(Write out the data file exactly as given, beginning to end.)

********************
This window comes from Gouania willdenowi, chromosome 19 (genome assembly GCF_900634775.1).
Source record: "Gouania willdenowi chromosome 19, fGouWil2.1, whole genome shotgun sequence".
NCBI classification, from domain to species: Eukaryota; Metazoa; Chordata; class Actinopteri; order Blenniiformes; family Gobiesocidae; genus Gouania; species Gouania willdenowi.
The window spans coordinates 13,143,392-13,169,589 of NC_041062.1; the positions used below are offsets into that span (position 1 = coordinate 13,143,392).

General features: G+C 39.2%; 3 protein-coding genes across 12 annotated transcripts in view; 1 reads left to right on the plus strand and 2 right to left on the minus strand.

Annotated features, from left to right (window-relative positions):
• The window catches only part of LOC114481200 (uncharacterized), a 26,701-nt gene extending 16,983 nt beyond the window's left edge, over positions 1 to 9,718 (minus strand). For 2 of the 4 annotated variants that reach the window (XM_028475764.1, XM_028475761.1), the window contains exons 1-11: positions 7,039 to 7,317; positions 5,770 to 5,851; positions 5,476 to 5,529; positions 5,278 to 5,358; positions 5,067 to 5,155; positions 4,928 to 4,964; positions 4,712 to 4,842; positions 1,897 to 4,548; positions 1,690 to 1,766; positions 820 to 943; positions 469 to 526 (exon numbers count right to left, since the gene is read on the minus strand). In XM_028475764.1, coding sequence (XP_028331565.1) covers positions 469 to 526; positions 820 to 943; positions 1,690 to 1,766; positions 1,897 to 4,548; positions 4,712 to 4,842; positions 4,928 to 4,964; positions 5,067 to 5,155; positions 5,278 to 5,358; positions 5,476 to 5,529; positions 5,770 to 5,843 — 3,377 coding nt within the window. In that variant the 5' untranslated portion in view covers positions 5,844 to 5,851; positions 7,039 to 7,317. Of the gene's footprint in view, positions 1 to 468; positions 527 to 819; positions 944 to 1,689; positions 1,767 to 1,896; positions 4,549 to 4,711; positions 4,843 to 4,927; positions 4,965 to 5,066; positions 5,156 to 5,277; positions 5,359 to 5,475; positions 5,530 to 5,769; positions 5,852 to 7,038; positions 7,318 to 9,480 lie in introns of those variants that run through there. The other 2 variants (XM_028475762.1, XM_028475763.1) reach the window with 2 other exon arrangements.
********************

This window comes from Gouania willdenowi, chromosome 19 (genome assembly GCF_900634775.1).
Source record: "Gouania willdenowi chromosome 19, fGouWil2.1, whole genome shotgun sequence".
NCBI classification, from domain to species: Eukaryota; Metazoa; Chordata; class Actinopteri; order Blenniiformes; family Gobiesocidae; genus Gouania; species Gouania willdenowi.
The window spans coordinates 13,143,392-13,169,589 of NC_041062.1; the positions used below are offsets into that span (position 1 = coordinate 13,143,392).

General features: G+C 39.2%; 3 protein-coding genes across 12 annotated transcripts in view; 1 reads left to right on the plus strand and 2 right to left on the minus strand.

Annotated features, from left to right (window-relative positions):
• The window catches only part of LOC114481200 (uncharacterized), a 26,701-nt gene extending 16,983 nt beyond the window's left edge, over positions 1 to 9,718 (minus strand). For 2 of the 4 annotated variants that reach the window (XM_028475764.1, XM_028475761.1), the window contains exons 1-11: positions 7,039 to 7,317; positions 5,770 to 5,851; positions 5,476 to 5,529; positions 5,278 to 5,358; positions 5,067 to 5,155; positions 4,928 to 4,964; positions 4,712 to 4,842; positions 1,897 to 4,548; positions 1,690 to 1,766; positions 820 to 943; positions 469 to 526 (exon numbers count right to left, since the gene is read on the minus strand). In XM_028475764.1, coding sequence (XP_028331565.1) covers positions 469 to 526; positions 820 to 943; positions 1,690 to 1,766; positions 1,897 to 4,548; positions 4,712 to 4,842; positions 4,928 to 4,964; positions 5,067 to 5,155; positions 5,278 to 5,358; positions 5,476 to 5,529; positions 5,770 to 5,843 — 3,377 coding nt within the window. In that variant the 5' untranslated portion in view covers positions 5,844 to 5,851; positions 7,039 to 7,317. Of the gene's footprint in view, positions 1 to 468; positions 527 to 819; positions 944 to 1,689; positions 1,767 to 1,896; positions 4,549 to 4,711; positions 4,843 to 4,927; positions 4,965 to 5,066; positions 5,156 to 5,277; positions 5,359 to 5,475; positions 5,530 to 5,769; positions 5,852 to 7,038; positions 7,318 to 9,480 lie in introns of those variants that run through there. The other 2 variants (XM_028475762.1, XM_028475763.1) reach the window with 2 other exon arrangements.